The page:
Despite the similar pattern observed for the persistence of L. thermotolerans, Starm. bacillaris, W. anomalus, and H. vineae throughout fermentations, the growth dynamics, as well as the kinetics of the respective fermentation processes, were remarkably divergent. Three patterns of fermentation kinetics comprising fast (Sb-dose and Wa-dose), intermediate (Cp-dose, Pt-dose, and Mp-dose) and slow (Lt-dose and Hv-dose) were evident. These trends revealed possible yeast-yeast interactions. For instance, inoculation of Starm. bacillaris at a high concentration resulted in fast fermentation kinetics which can be attributed to rapid simultaneous utilization of both fructose and glucose. We can, therefore, infer that there is a co-operative interaction between the two dominant yeasts (i.e., Starm. bacillaris and S. cerevisiae) in this fermentation. Indeed, several studies have shown that most strains of Starm. bacillaris are fructophilic while S. cerevisiae is known to exhibit preferential consumption of glucose. This co-operative interaction has been observed amongst other strains of these two species (Magyar and Tóth, 2011; Suzzi et al., 2012; Masneuf-Pomarede et al., 2015; Tofalo et al., 2016). These findings suggest that the interaction between the two could be more species-specific rather than strain specific. Despite the positive interaction observed in Sb-dose fermentation between these two species, a gradual decrease in the population of Starm. bacillaris was observed. This decline in the population of Starm. bacillaris can be due to several parameters such as lower fermentative capability of this species compared to S. cerevisiae due to several parameters such as cell to cell contact (Englezos et al., 2019), limited oxygen (Englezos et al., 2018b) and nutrient availability as suggested by Englezos et al. (2016b). In the case of Wa-dose fermentation, the sugar consumption rate displayed a faster utilization of glucose than fructose, however, this does not seem to affect the implantation of S. cerevisiae.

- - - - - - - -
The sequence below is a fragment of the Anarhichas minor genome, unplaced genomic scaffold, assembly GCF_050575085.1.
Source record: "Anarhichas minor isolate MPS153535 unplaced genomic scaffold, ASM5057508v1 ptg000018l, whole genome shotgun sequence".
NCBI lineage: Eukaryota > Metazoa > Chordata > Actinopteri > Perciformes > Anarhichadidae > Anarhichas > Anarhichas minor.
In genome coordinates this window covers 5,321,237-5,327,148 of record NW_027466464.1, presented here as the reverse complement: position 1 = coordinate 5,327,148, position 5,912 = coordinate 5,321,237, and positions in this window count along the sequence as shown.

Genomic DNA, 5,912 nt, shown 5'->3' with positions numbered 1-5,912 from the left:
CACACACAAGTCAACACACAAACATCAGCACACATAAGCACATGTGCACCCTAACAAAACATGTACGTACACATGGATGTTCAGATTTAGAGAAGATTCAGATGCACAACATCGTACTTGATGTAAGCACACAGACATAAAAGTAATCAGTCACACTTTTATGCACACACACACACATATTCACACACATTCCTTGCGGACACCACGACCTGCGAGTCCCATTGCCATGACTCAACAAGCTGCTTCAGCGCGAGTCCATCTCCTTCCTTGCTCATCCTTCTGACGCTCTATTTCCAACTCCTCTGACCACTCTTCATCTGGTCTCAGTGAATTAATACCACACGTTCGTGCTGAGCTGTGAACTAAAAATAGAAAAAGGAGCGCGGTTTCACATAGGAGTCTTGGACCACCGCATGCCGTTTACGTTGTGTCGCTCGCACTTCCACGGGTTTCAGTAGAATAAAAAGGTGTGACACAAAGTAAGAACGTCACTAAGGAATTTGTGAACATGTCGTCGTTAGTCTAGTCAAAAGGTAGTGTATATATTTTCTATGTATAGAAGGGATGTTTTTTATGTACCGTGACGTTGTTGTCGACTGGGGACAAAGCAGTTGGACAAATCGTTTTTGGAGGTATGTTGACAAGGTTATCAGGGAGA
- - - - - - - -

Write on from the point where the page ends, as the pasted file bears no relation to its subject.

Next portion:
Within the intermediate fermentations, M. pulcherrima, C. parapsilosis, P. terricola were rapidly replaced by S. cerevisiae at an early stage of fermentations, despite the high initial density. We can infer that the growth of these species may be curtailed by other parameters. For instance, several strains of M. pulcherrima were reported to have lower growth rates than S. cerevisiae and required significantly higher oxygen input to grow in high sugar environments (Contreras et al., 2014; Shekhawat et al., 2017). Similar correlations for the growth of C. parapsilosis and oxygen availability were reported by Oh et al. (1998) and Holland et al. (2014), while the rapid decline in the population of P. terricola in Pt-dose could be due to weak fermentative capability of this species as previously suggested by Clemente-Jimenez et al. (2005) and Di Maro et al. (2007). Even though the rapid decline in the population of M. pulcherrima, C. parapsilosis, P. terricola can be attributed to their low fermentative capability and limited nutrient and oxygen availability, the distribution of yeast species in the consortium is strongly affected by the growth of individual species and the interaction among these species. It was evident in the current study that a high inoculum of C. parapsilosis created conducive conditions for enhanced persistence of H. vineae, while P. terricola promoted the persistence of both H. vineae and W. anomalus. This could suggest that at high dosage C. parapsilosis and P. terricola either produce compounds that retard the establishment of the other yeasts or compete strongly for nutrients. However, due to their sensitivity to oxygen limitation and increasing ethanol, the two yeasts still decline rapidly.
Our data revealed potential competition between H. vineae, L. thermotolerans, and S. cerevisiae. Indeed, the fermentations inoculated with high concentrations of L. thermotolerans and/or H. vineae were the slowest, probably due to the moderate (H. vineae) and strong (L. thermotolerans) fermentation capacity of these species accompanied by a delay in the implantation of S. cerevisiae. Medina et al. (2013), demonstrated that H. vineae competes with S. cerevisiae for the consumption of nitrogen and vitamins. This lack of nutrients retards the growth of S. cerevisiae while H. vineae is a moderate fermenter and cannot ferment to dryness. On the other hand, previous studies have confirmed that L. thermotolerans shows a high degree of competitiveness against S. cerevisiae which can retard the fermentation kinetics and delay the implantation of S. cerevisiae. Decline in the population of L. thermotolerans could be due to competition for oxygen between S. cerevisiae and L. thermotolerans (Shekhawat et al., 2017), a slow metabolic activity of L. thermotolerans under anoxic conditions (Nissen and Arneborg, 2003), cell to cell contact (Gobbi et al., 2013) as well as production of anti-microbial peptides by S. cerevisiae (Branco et al., 2017).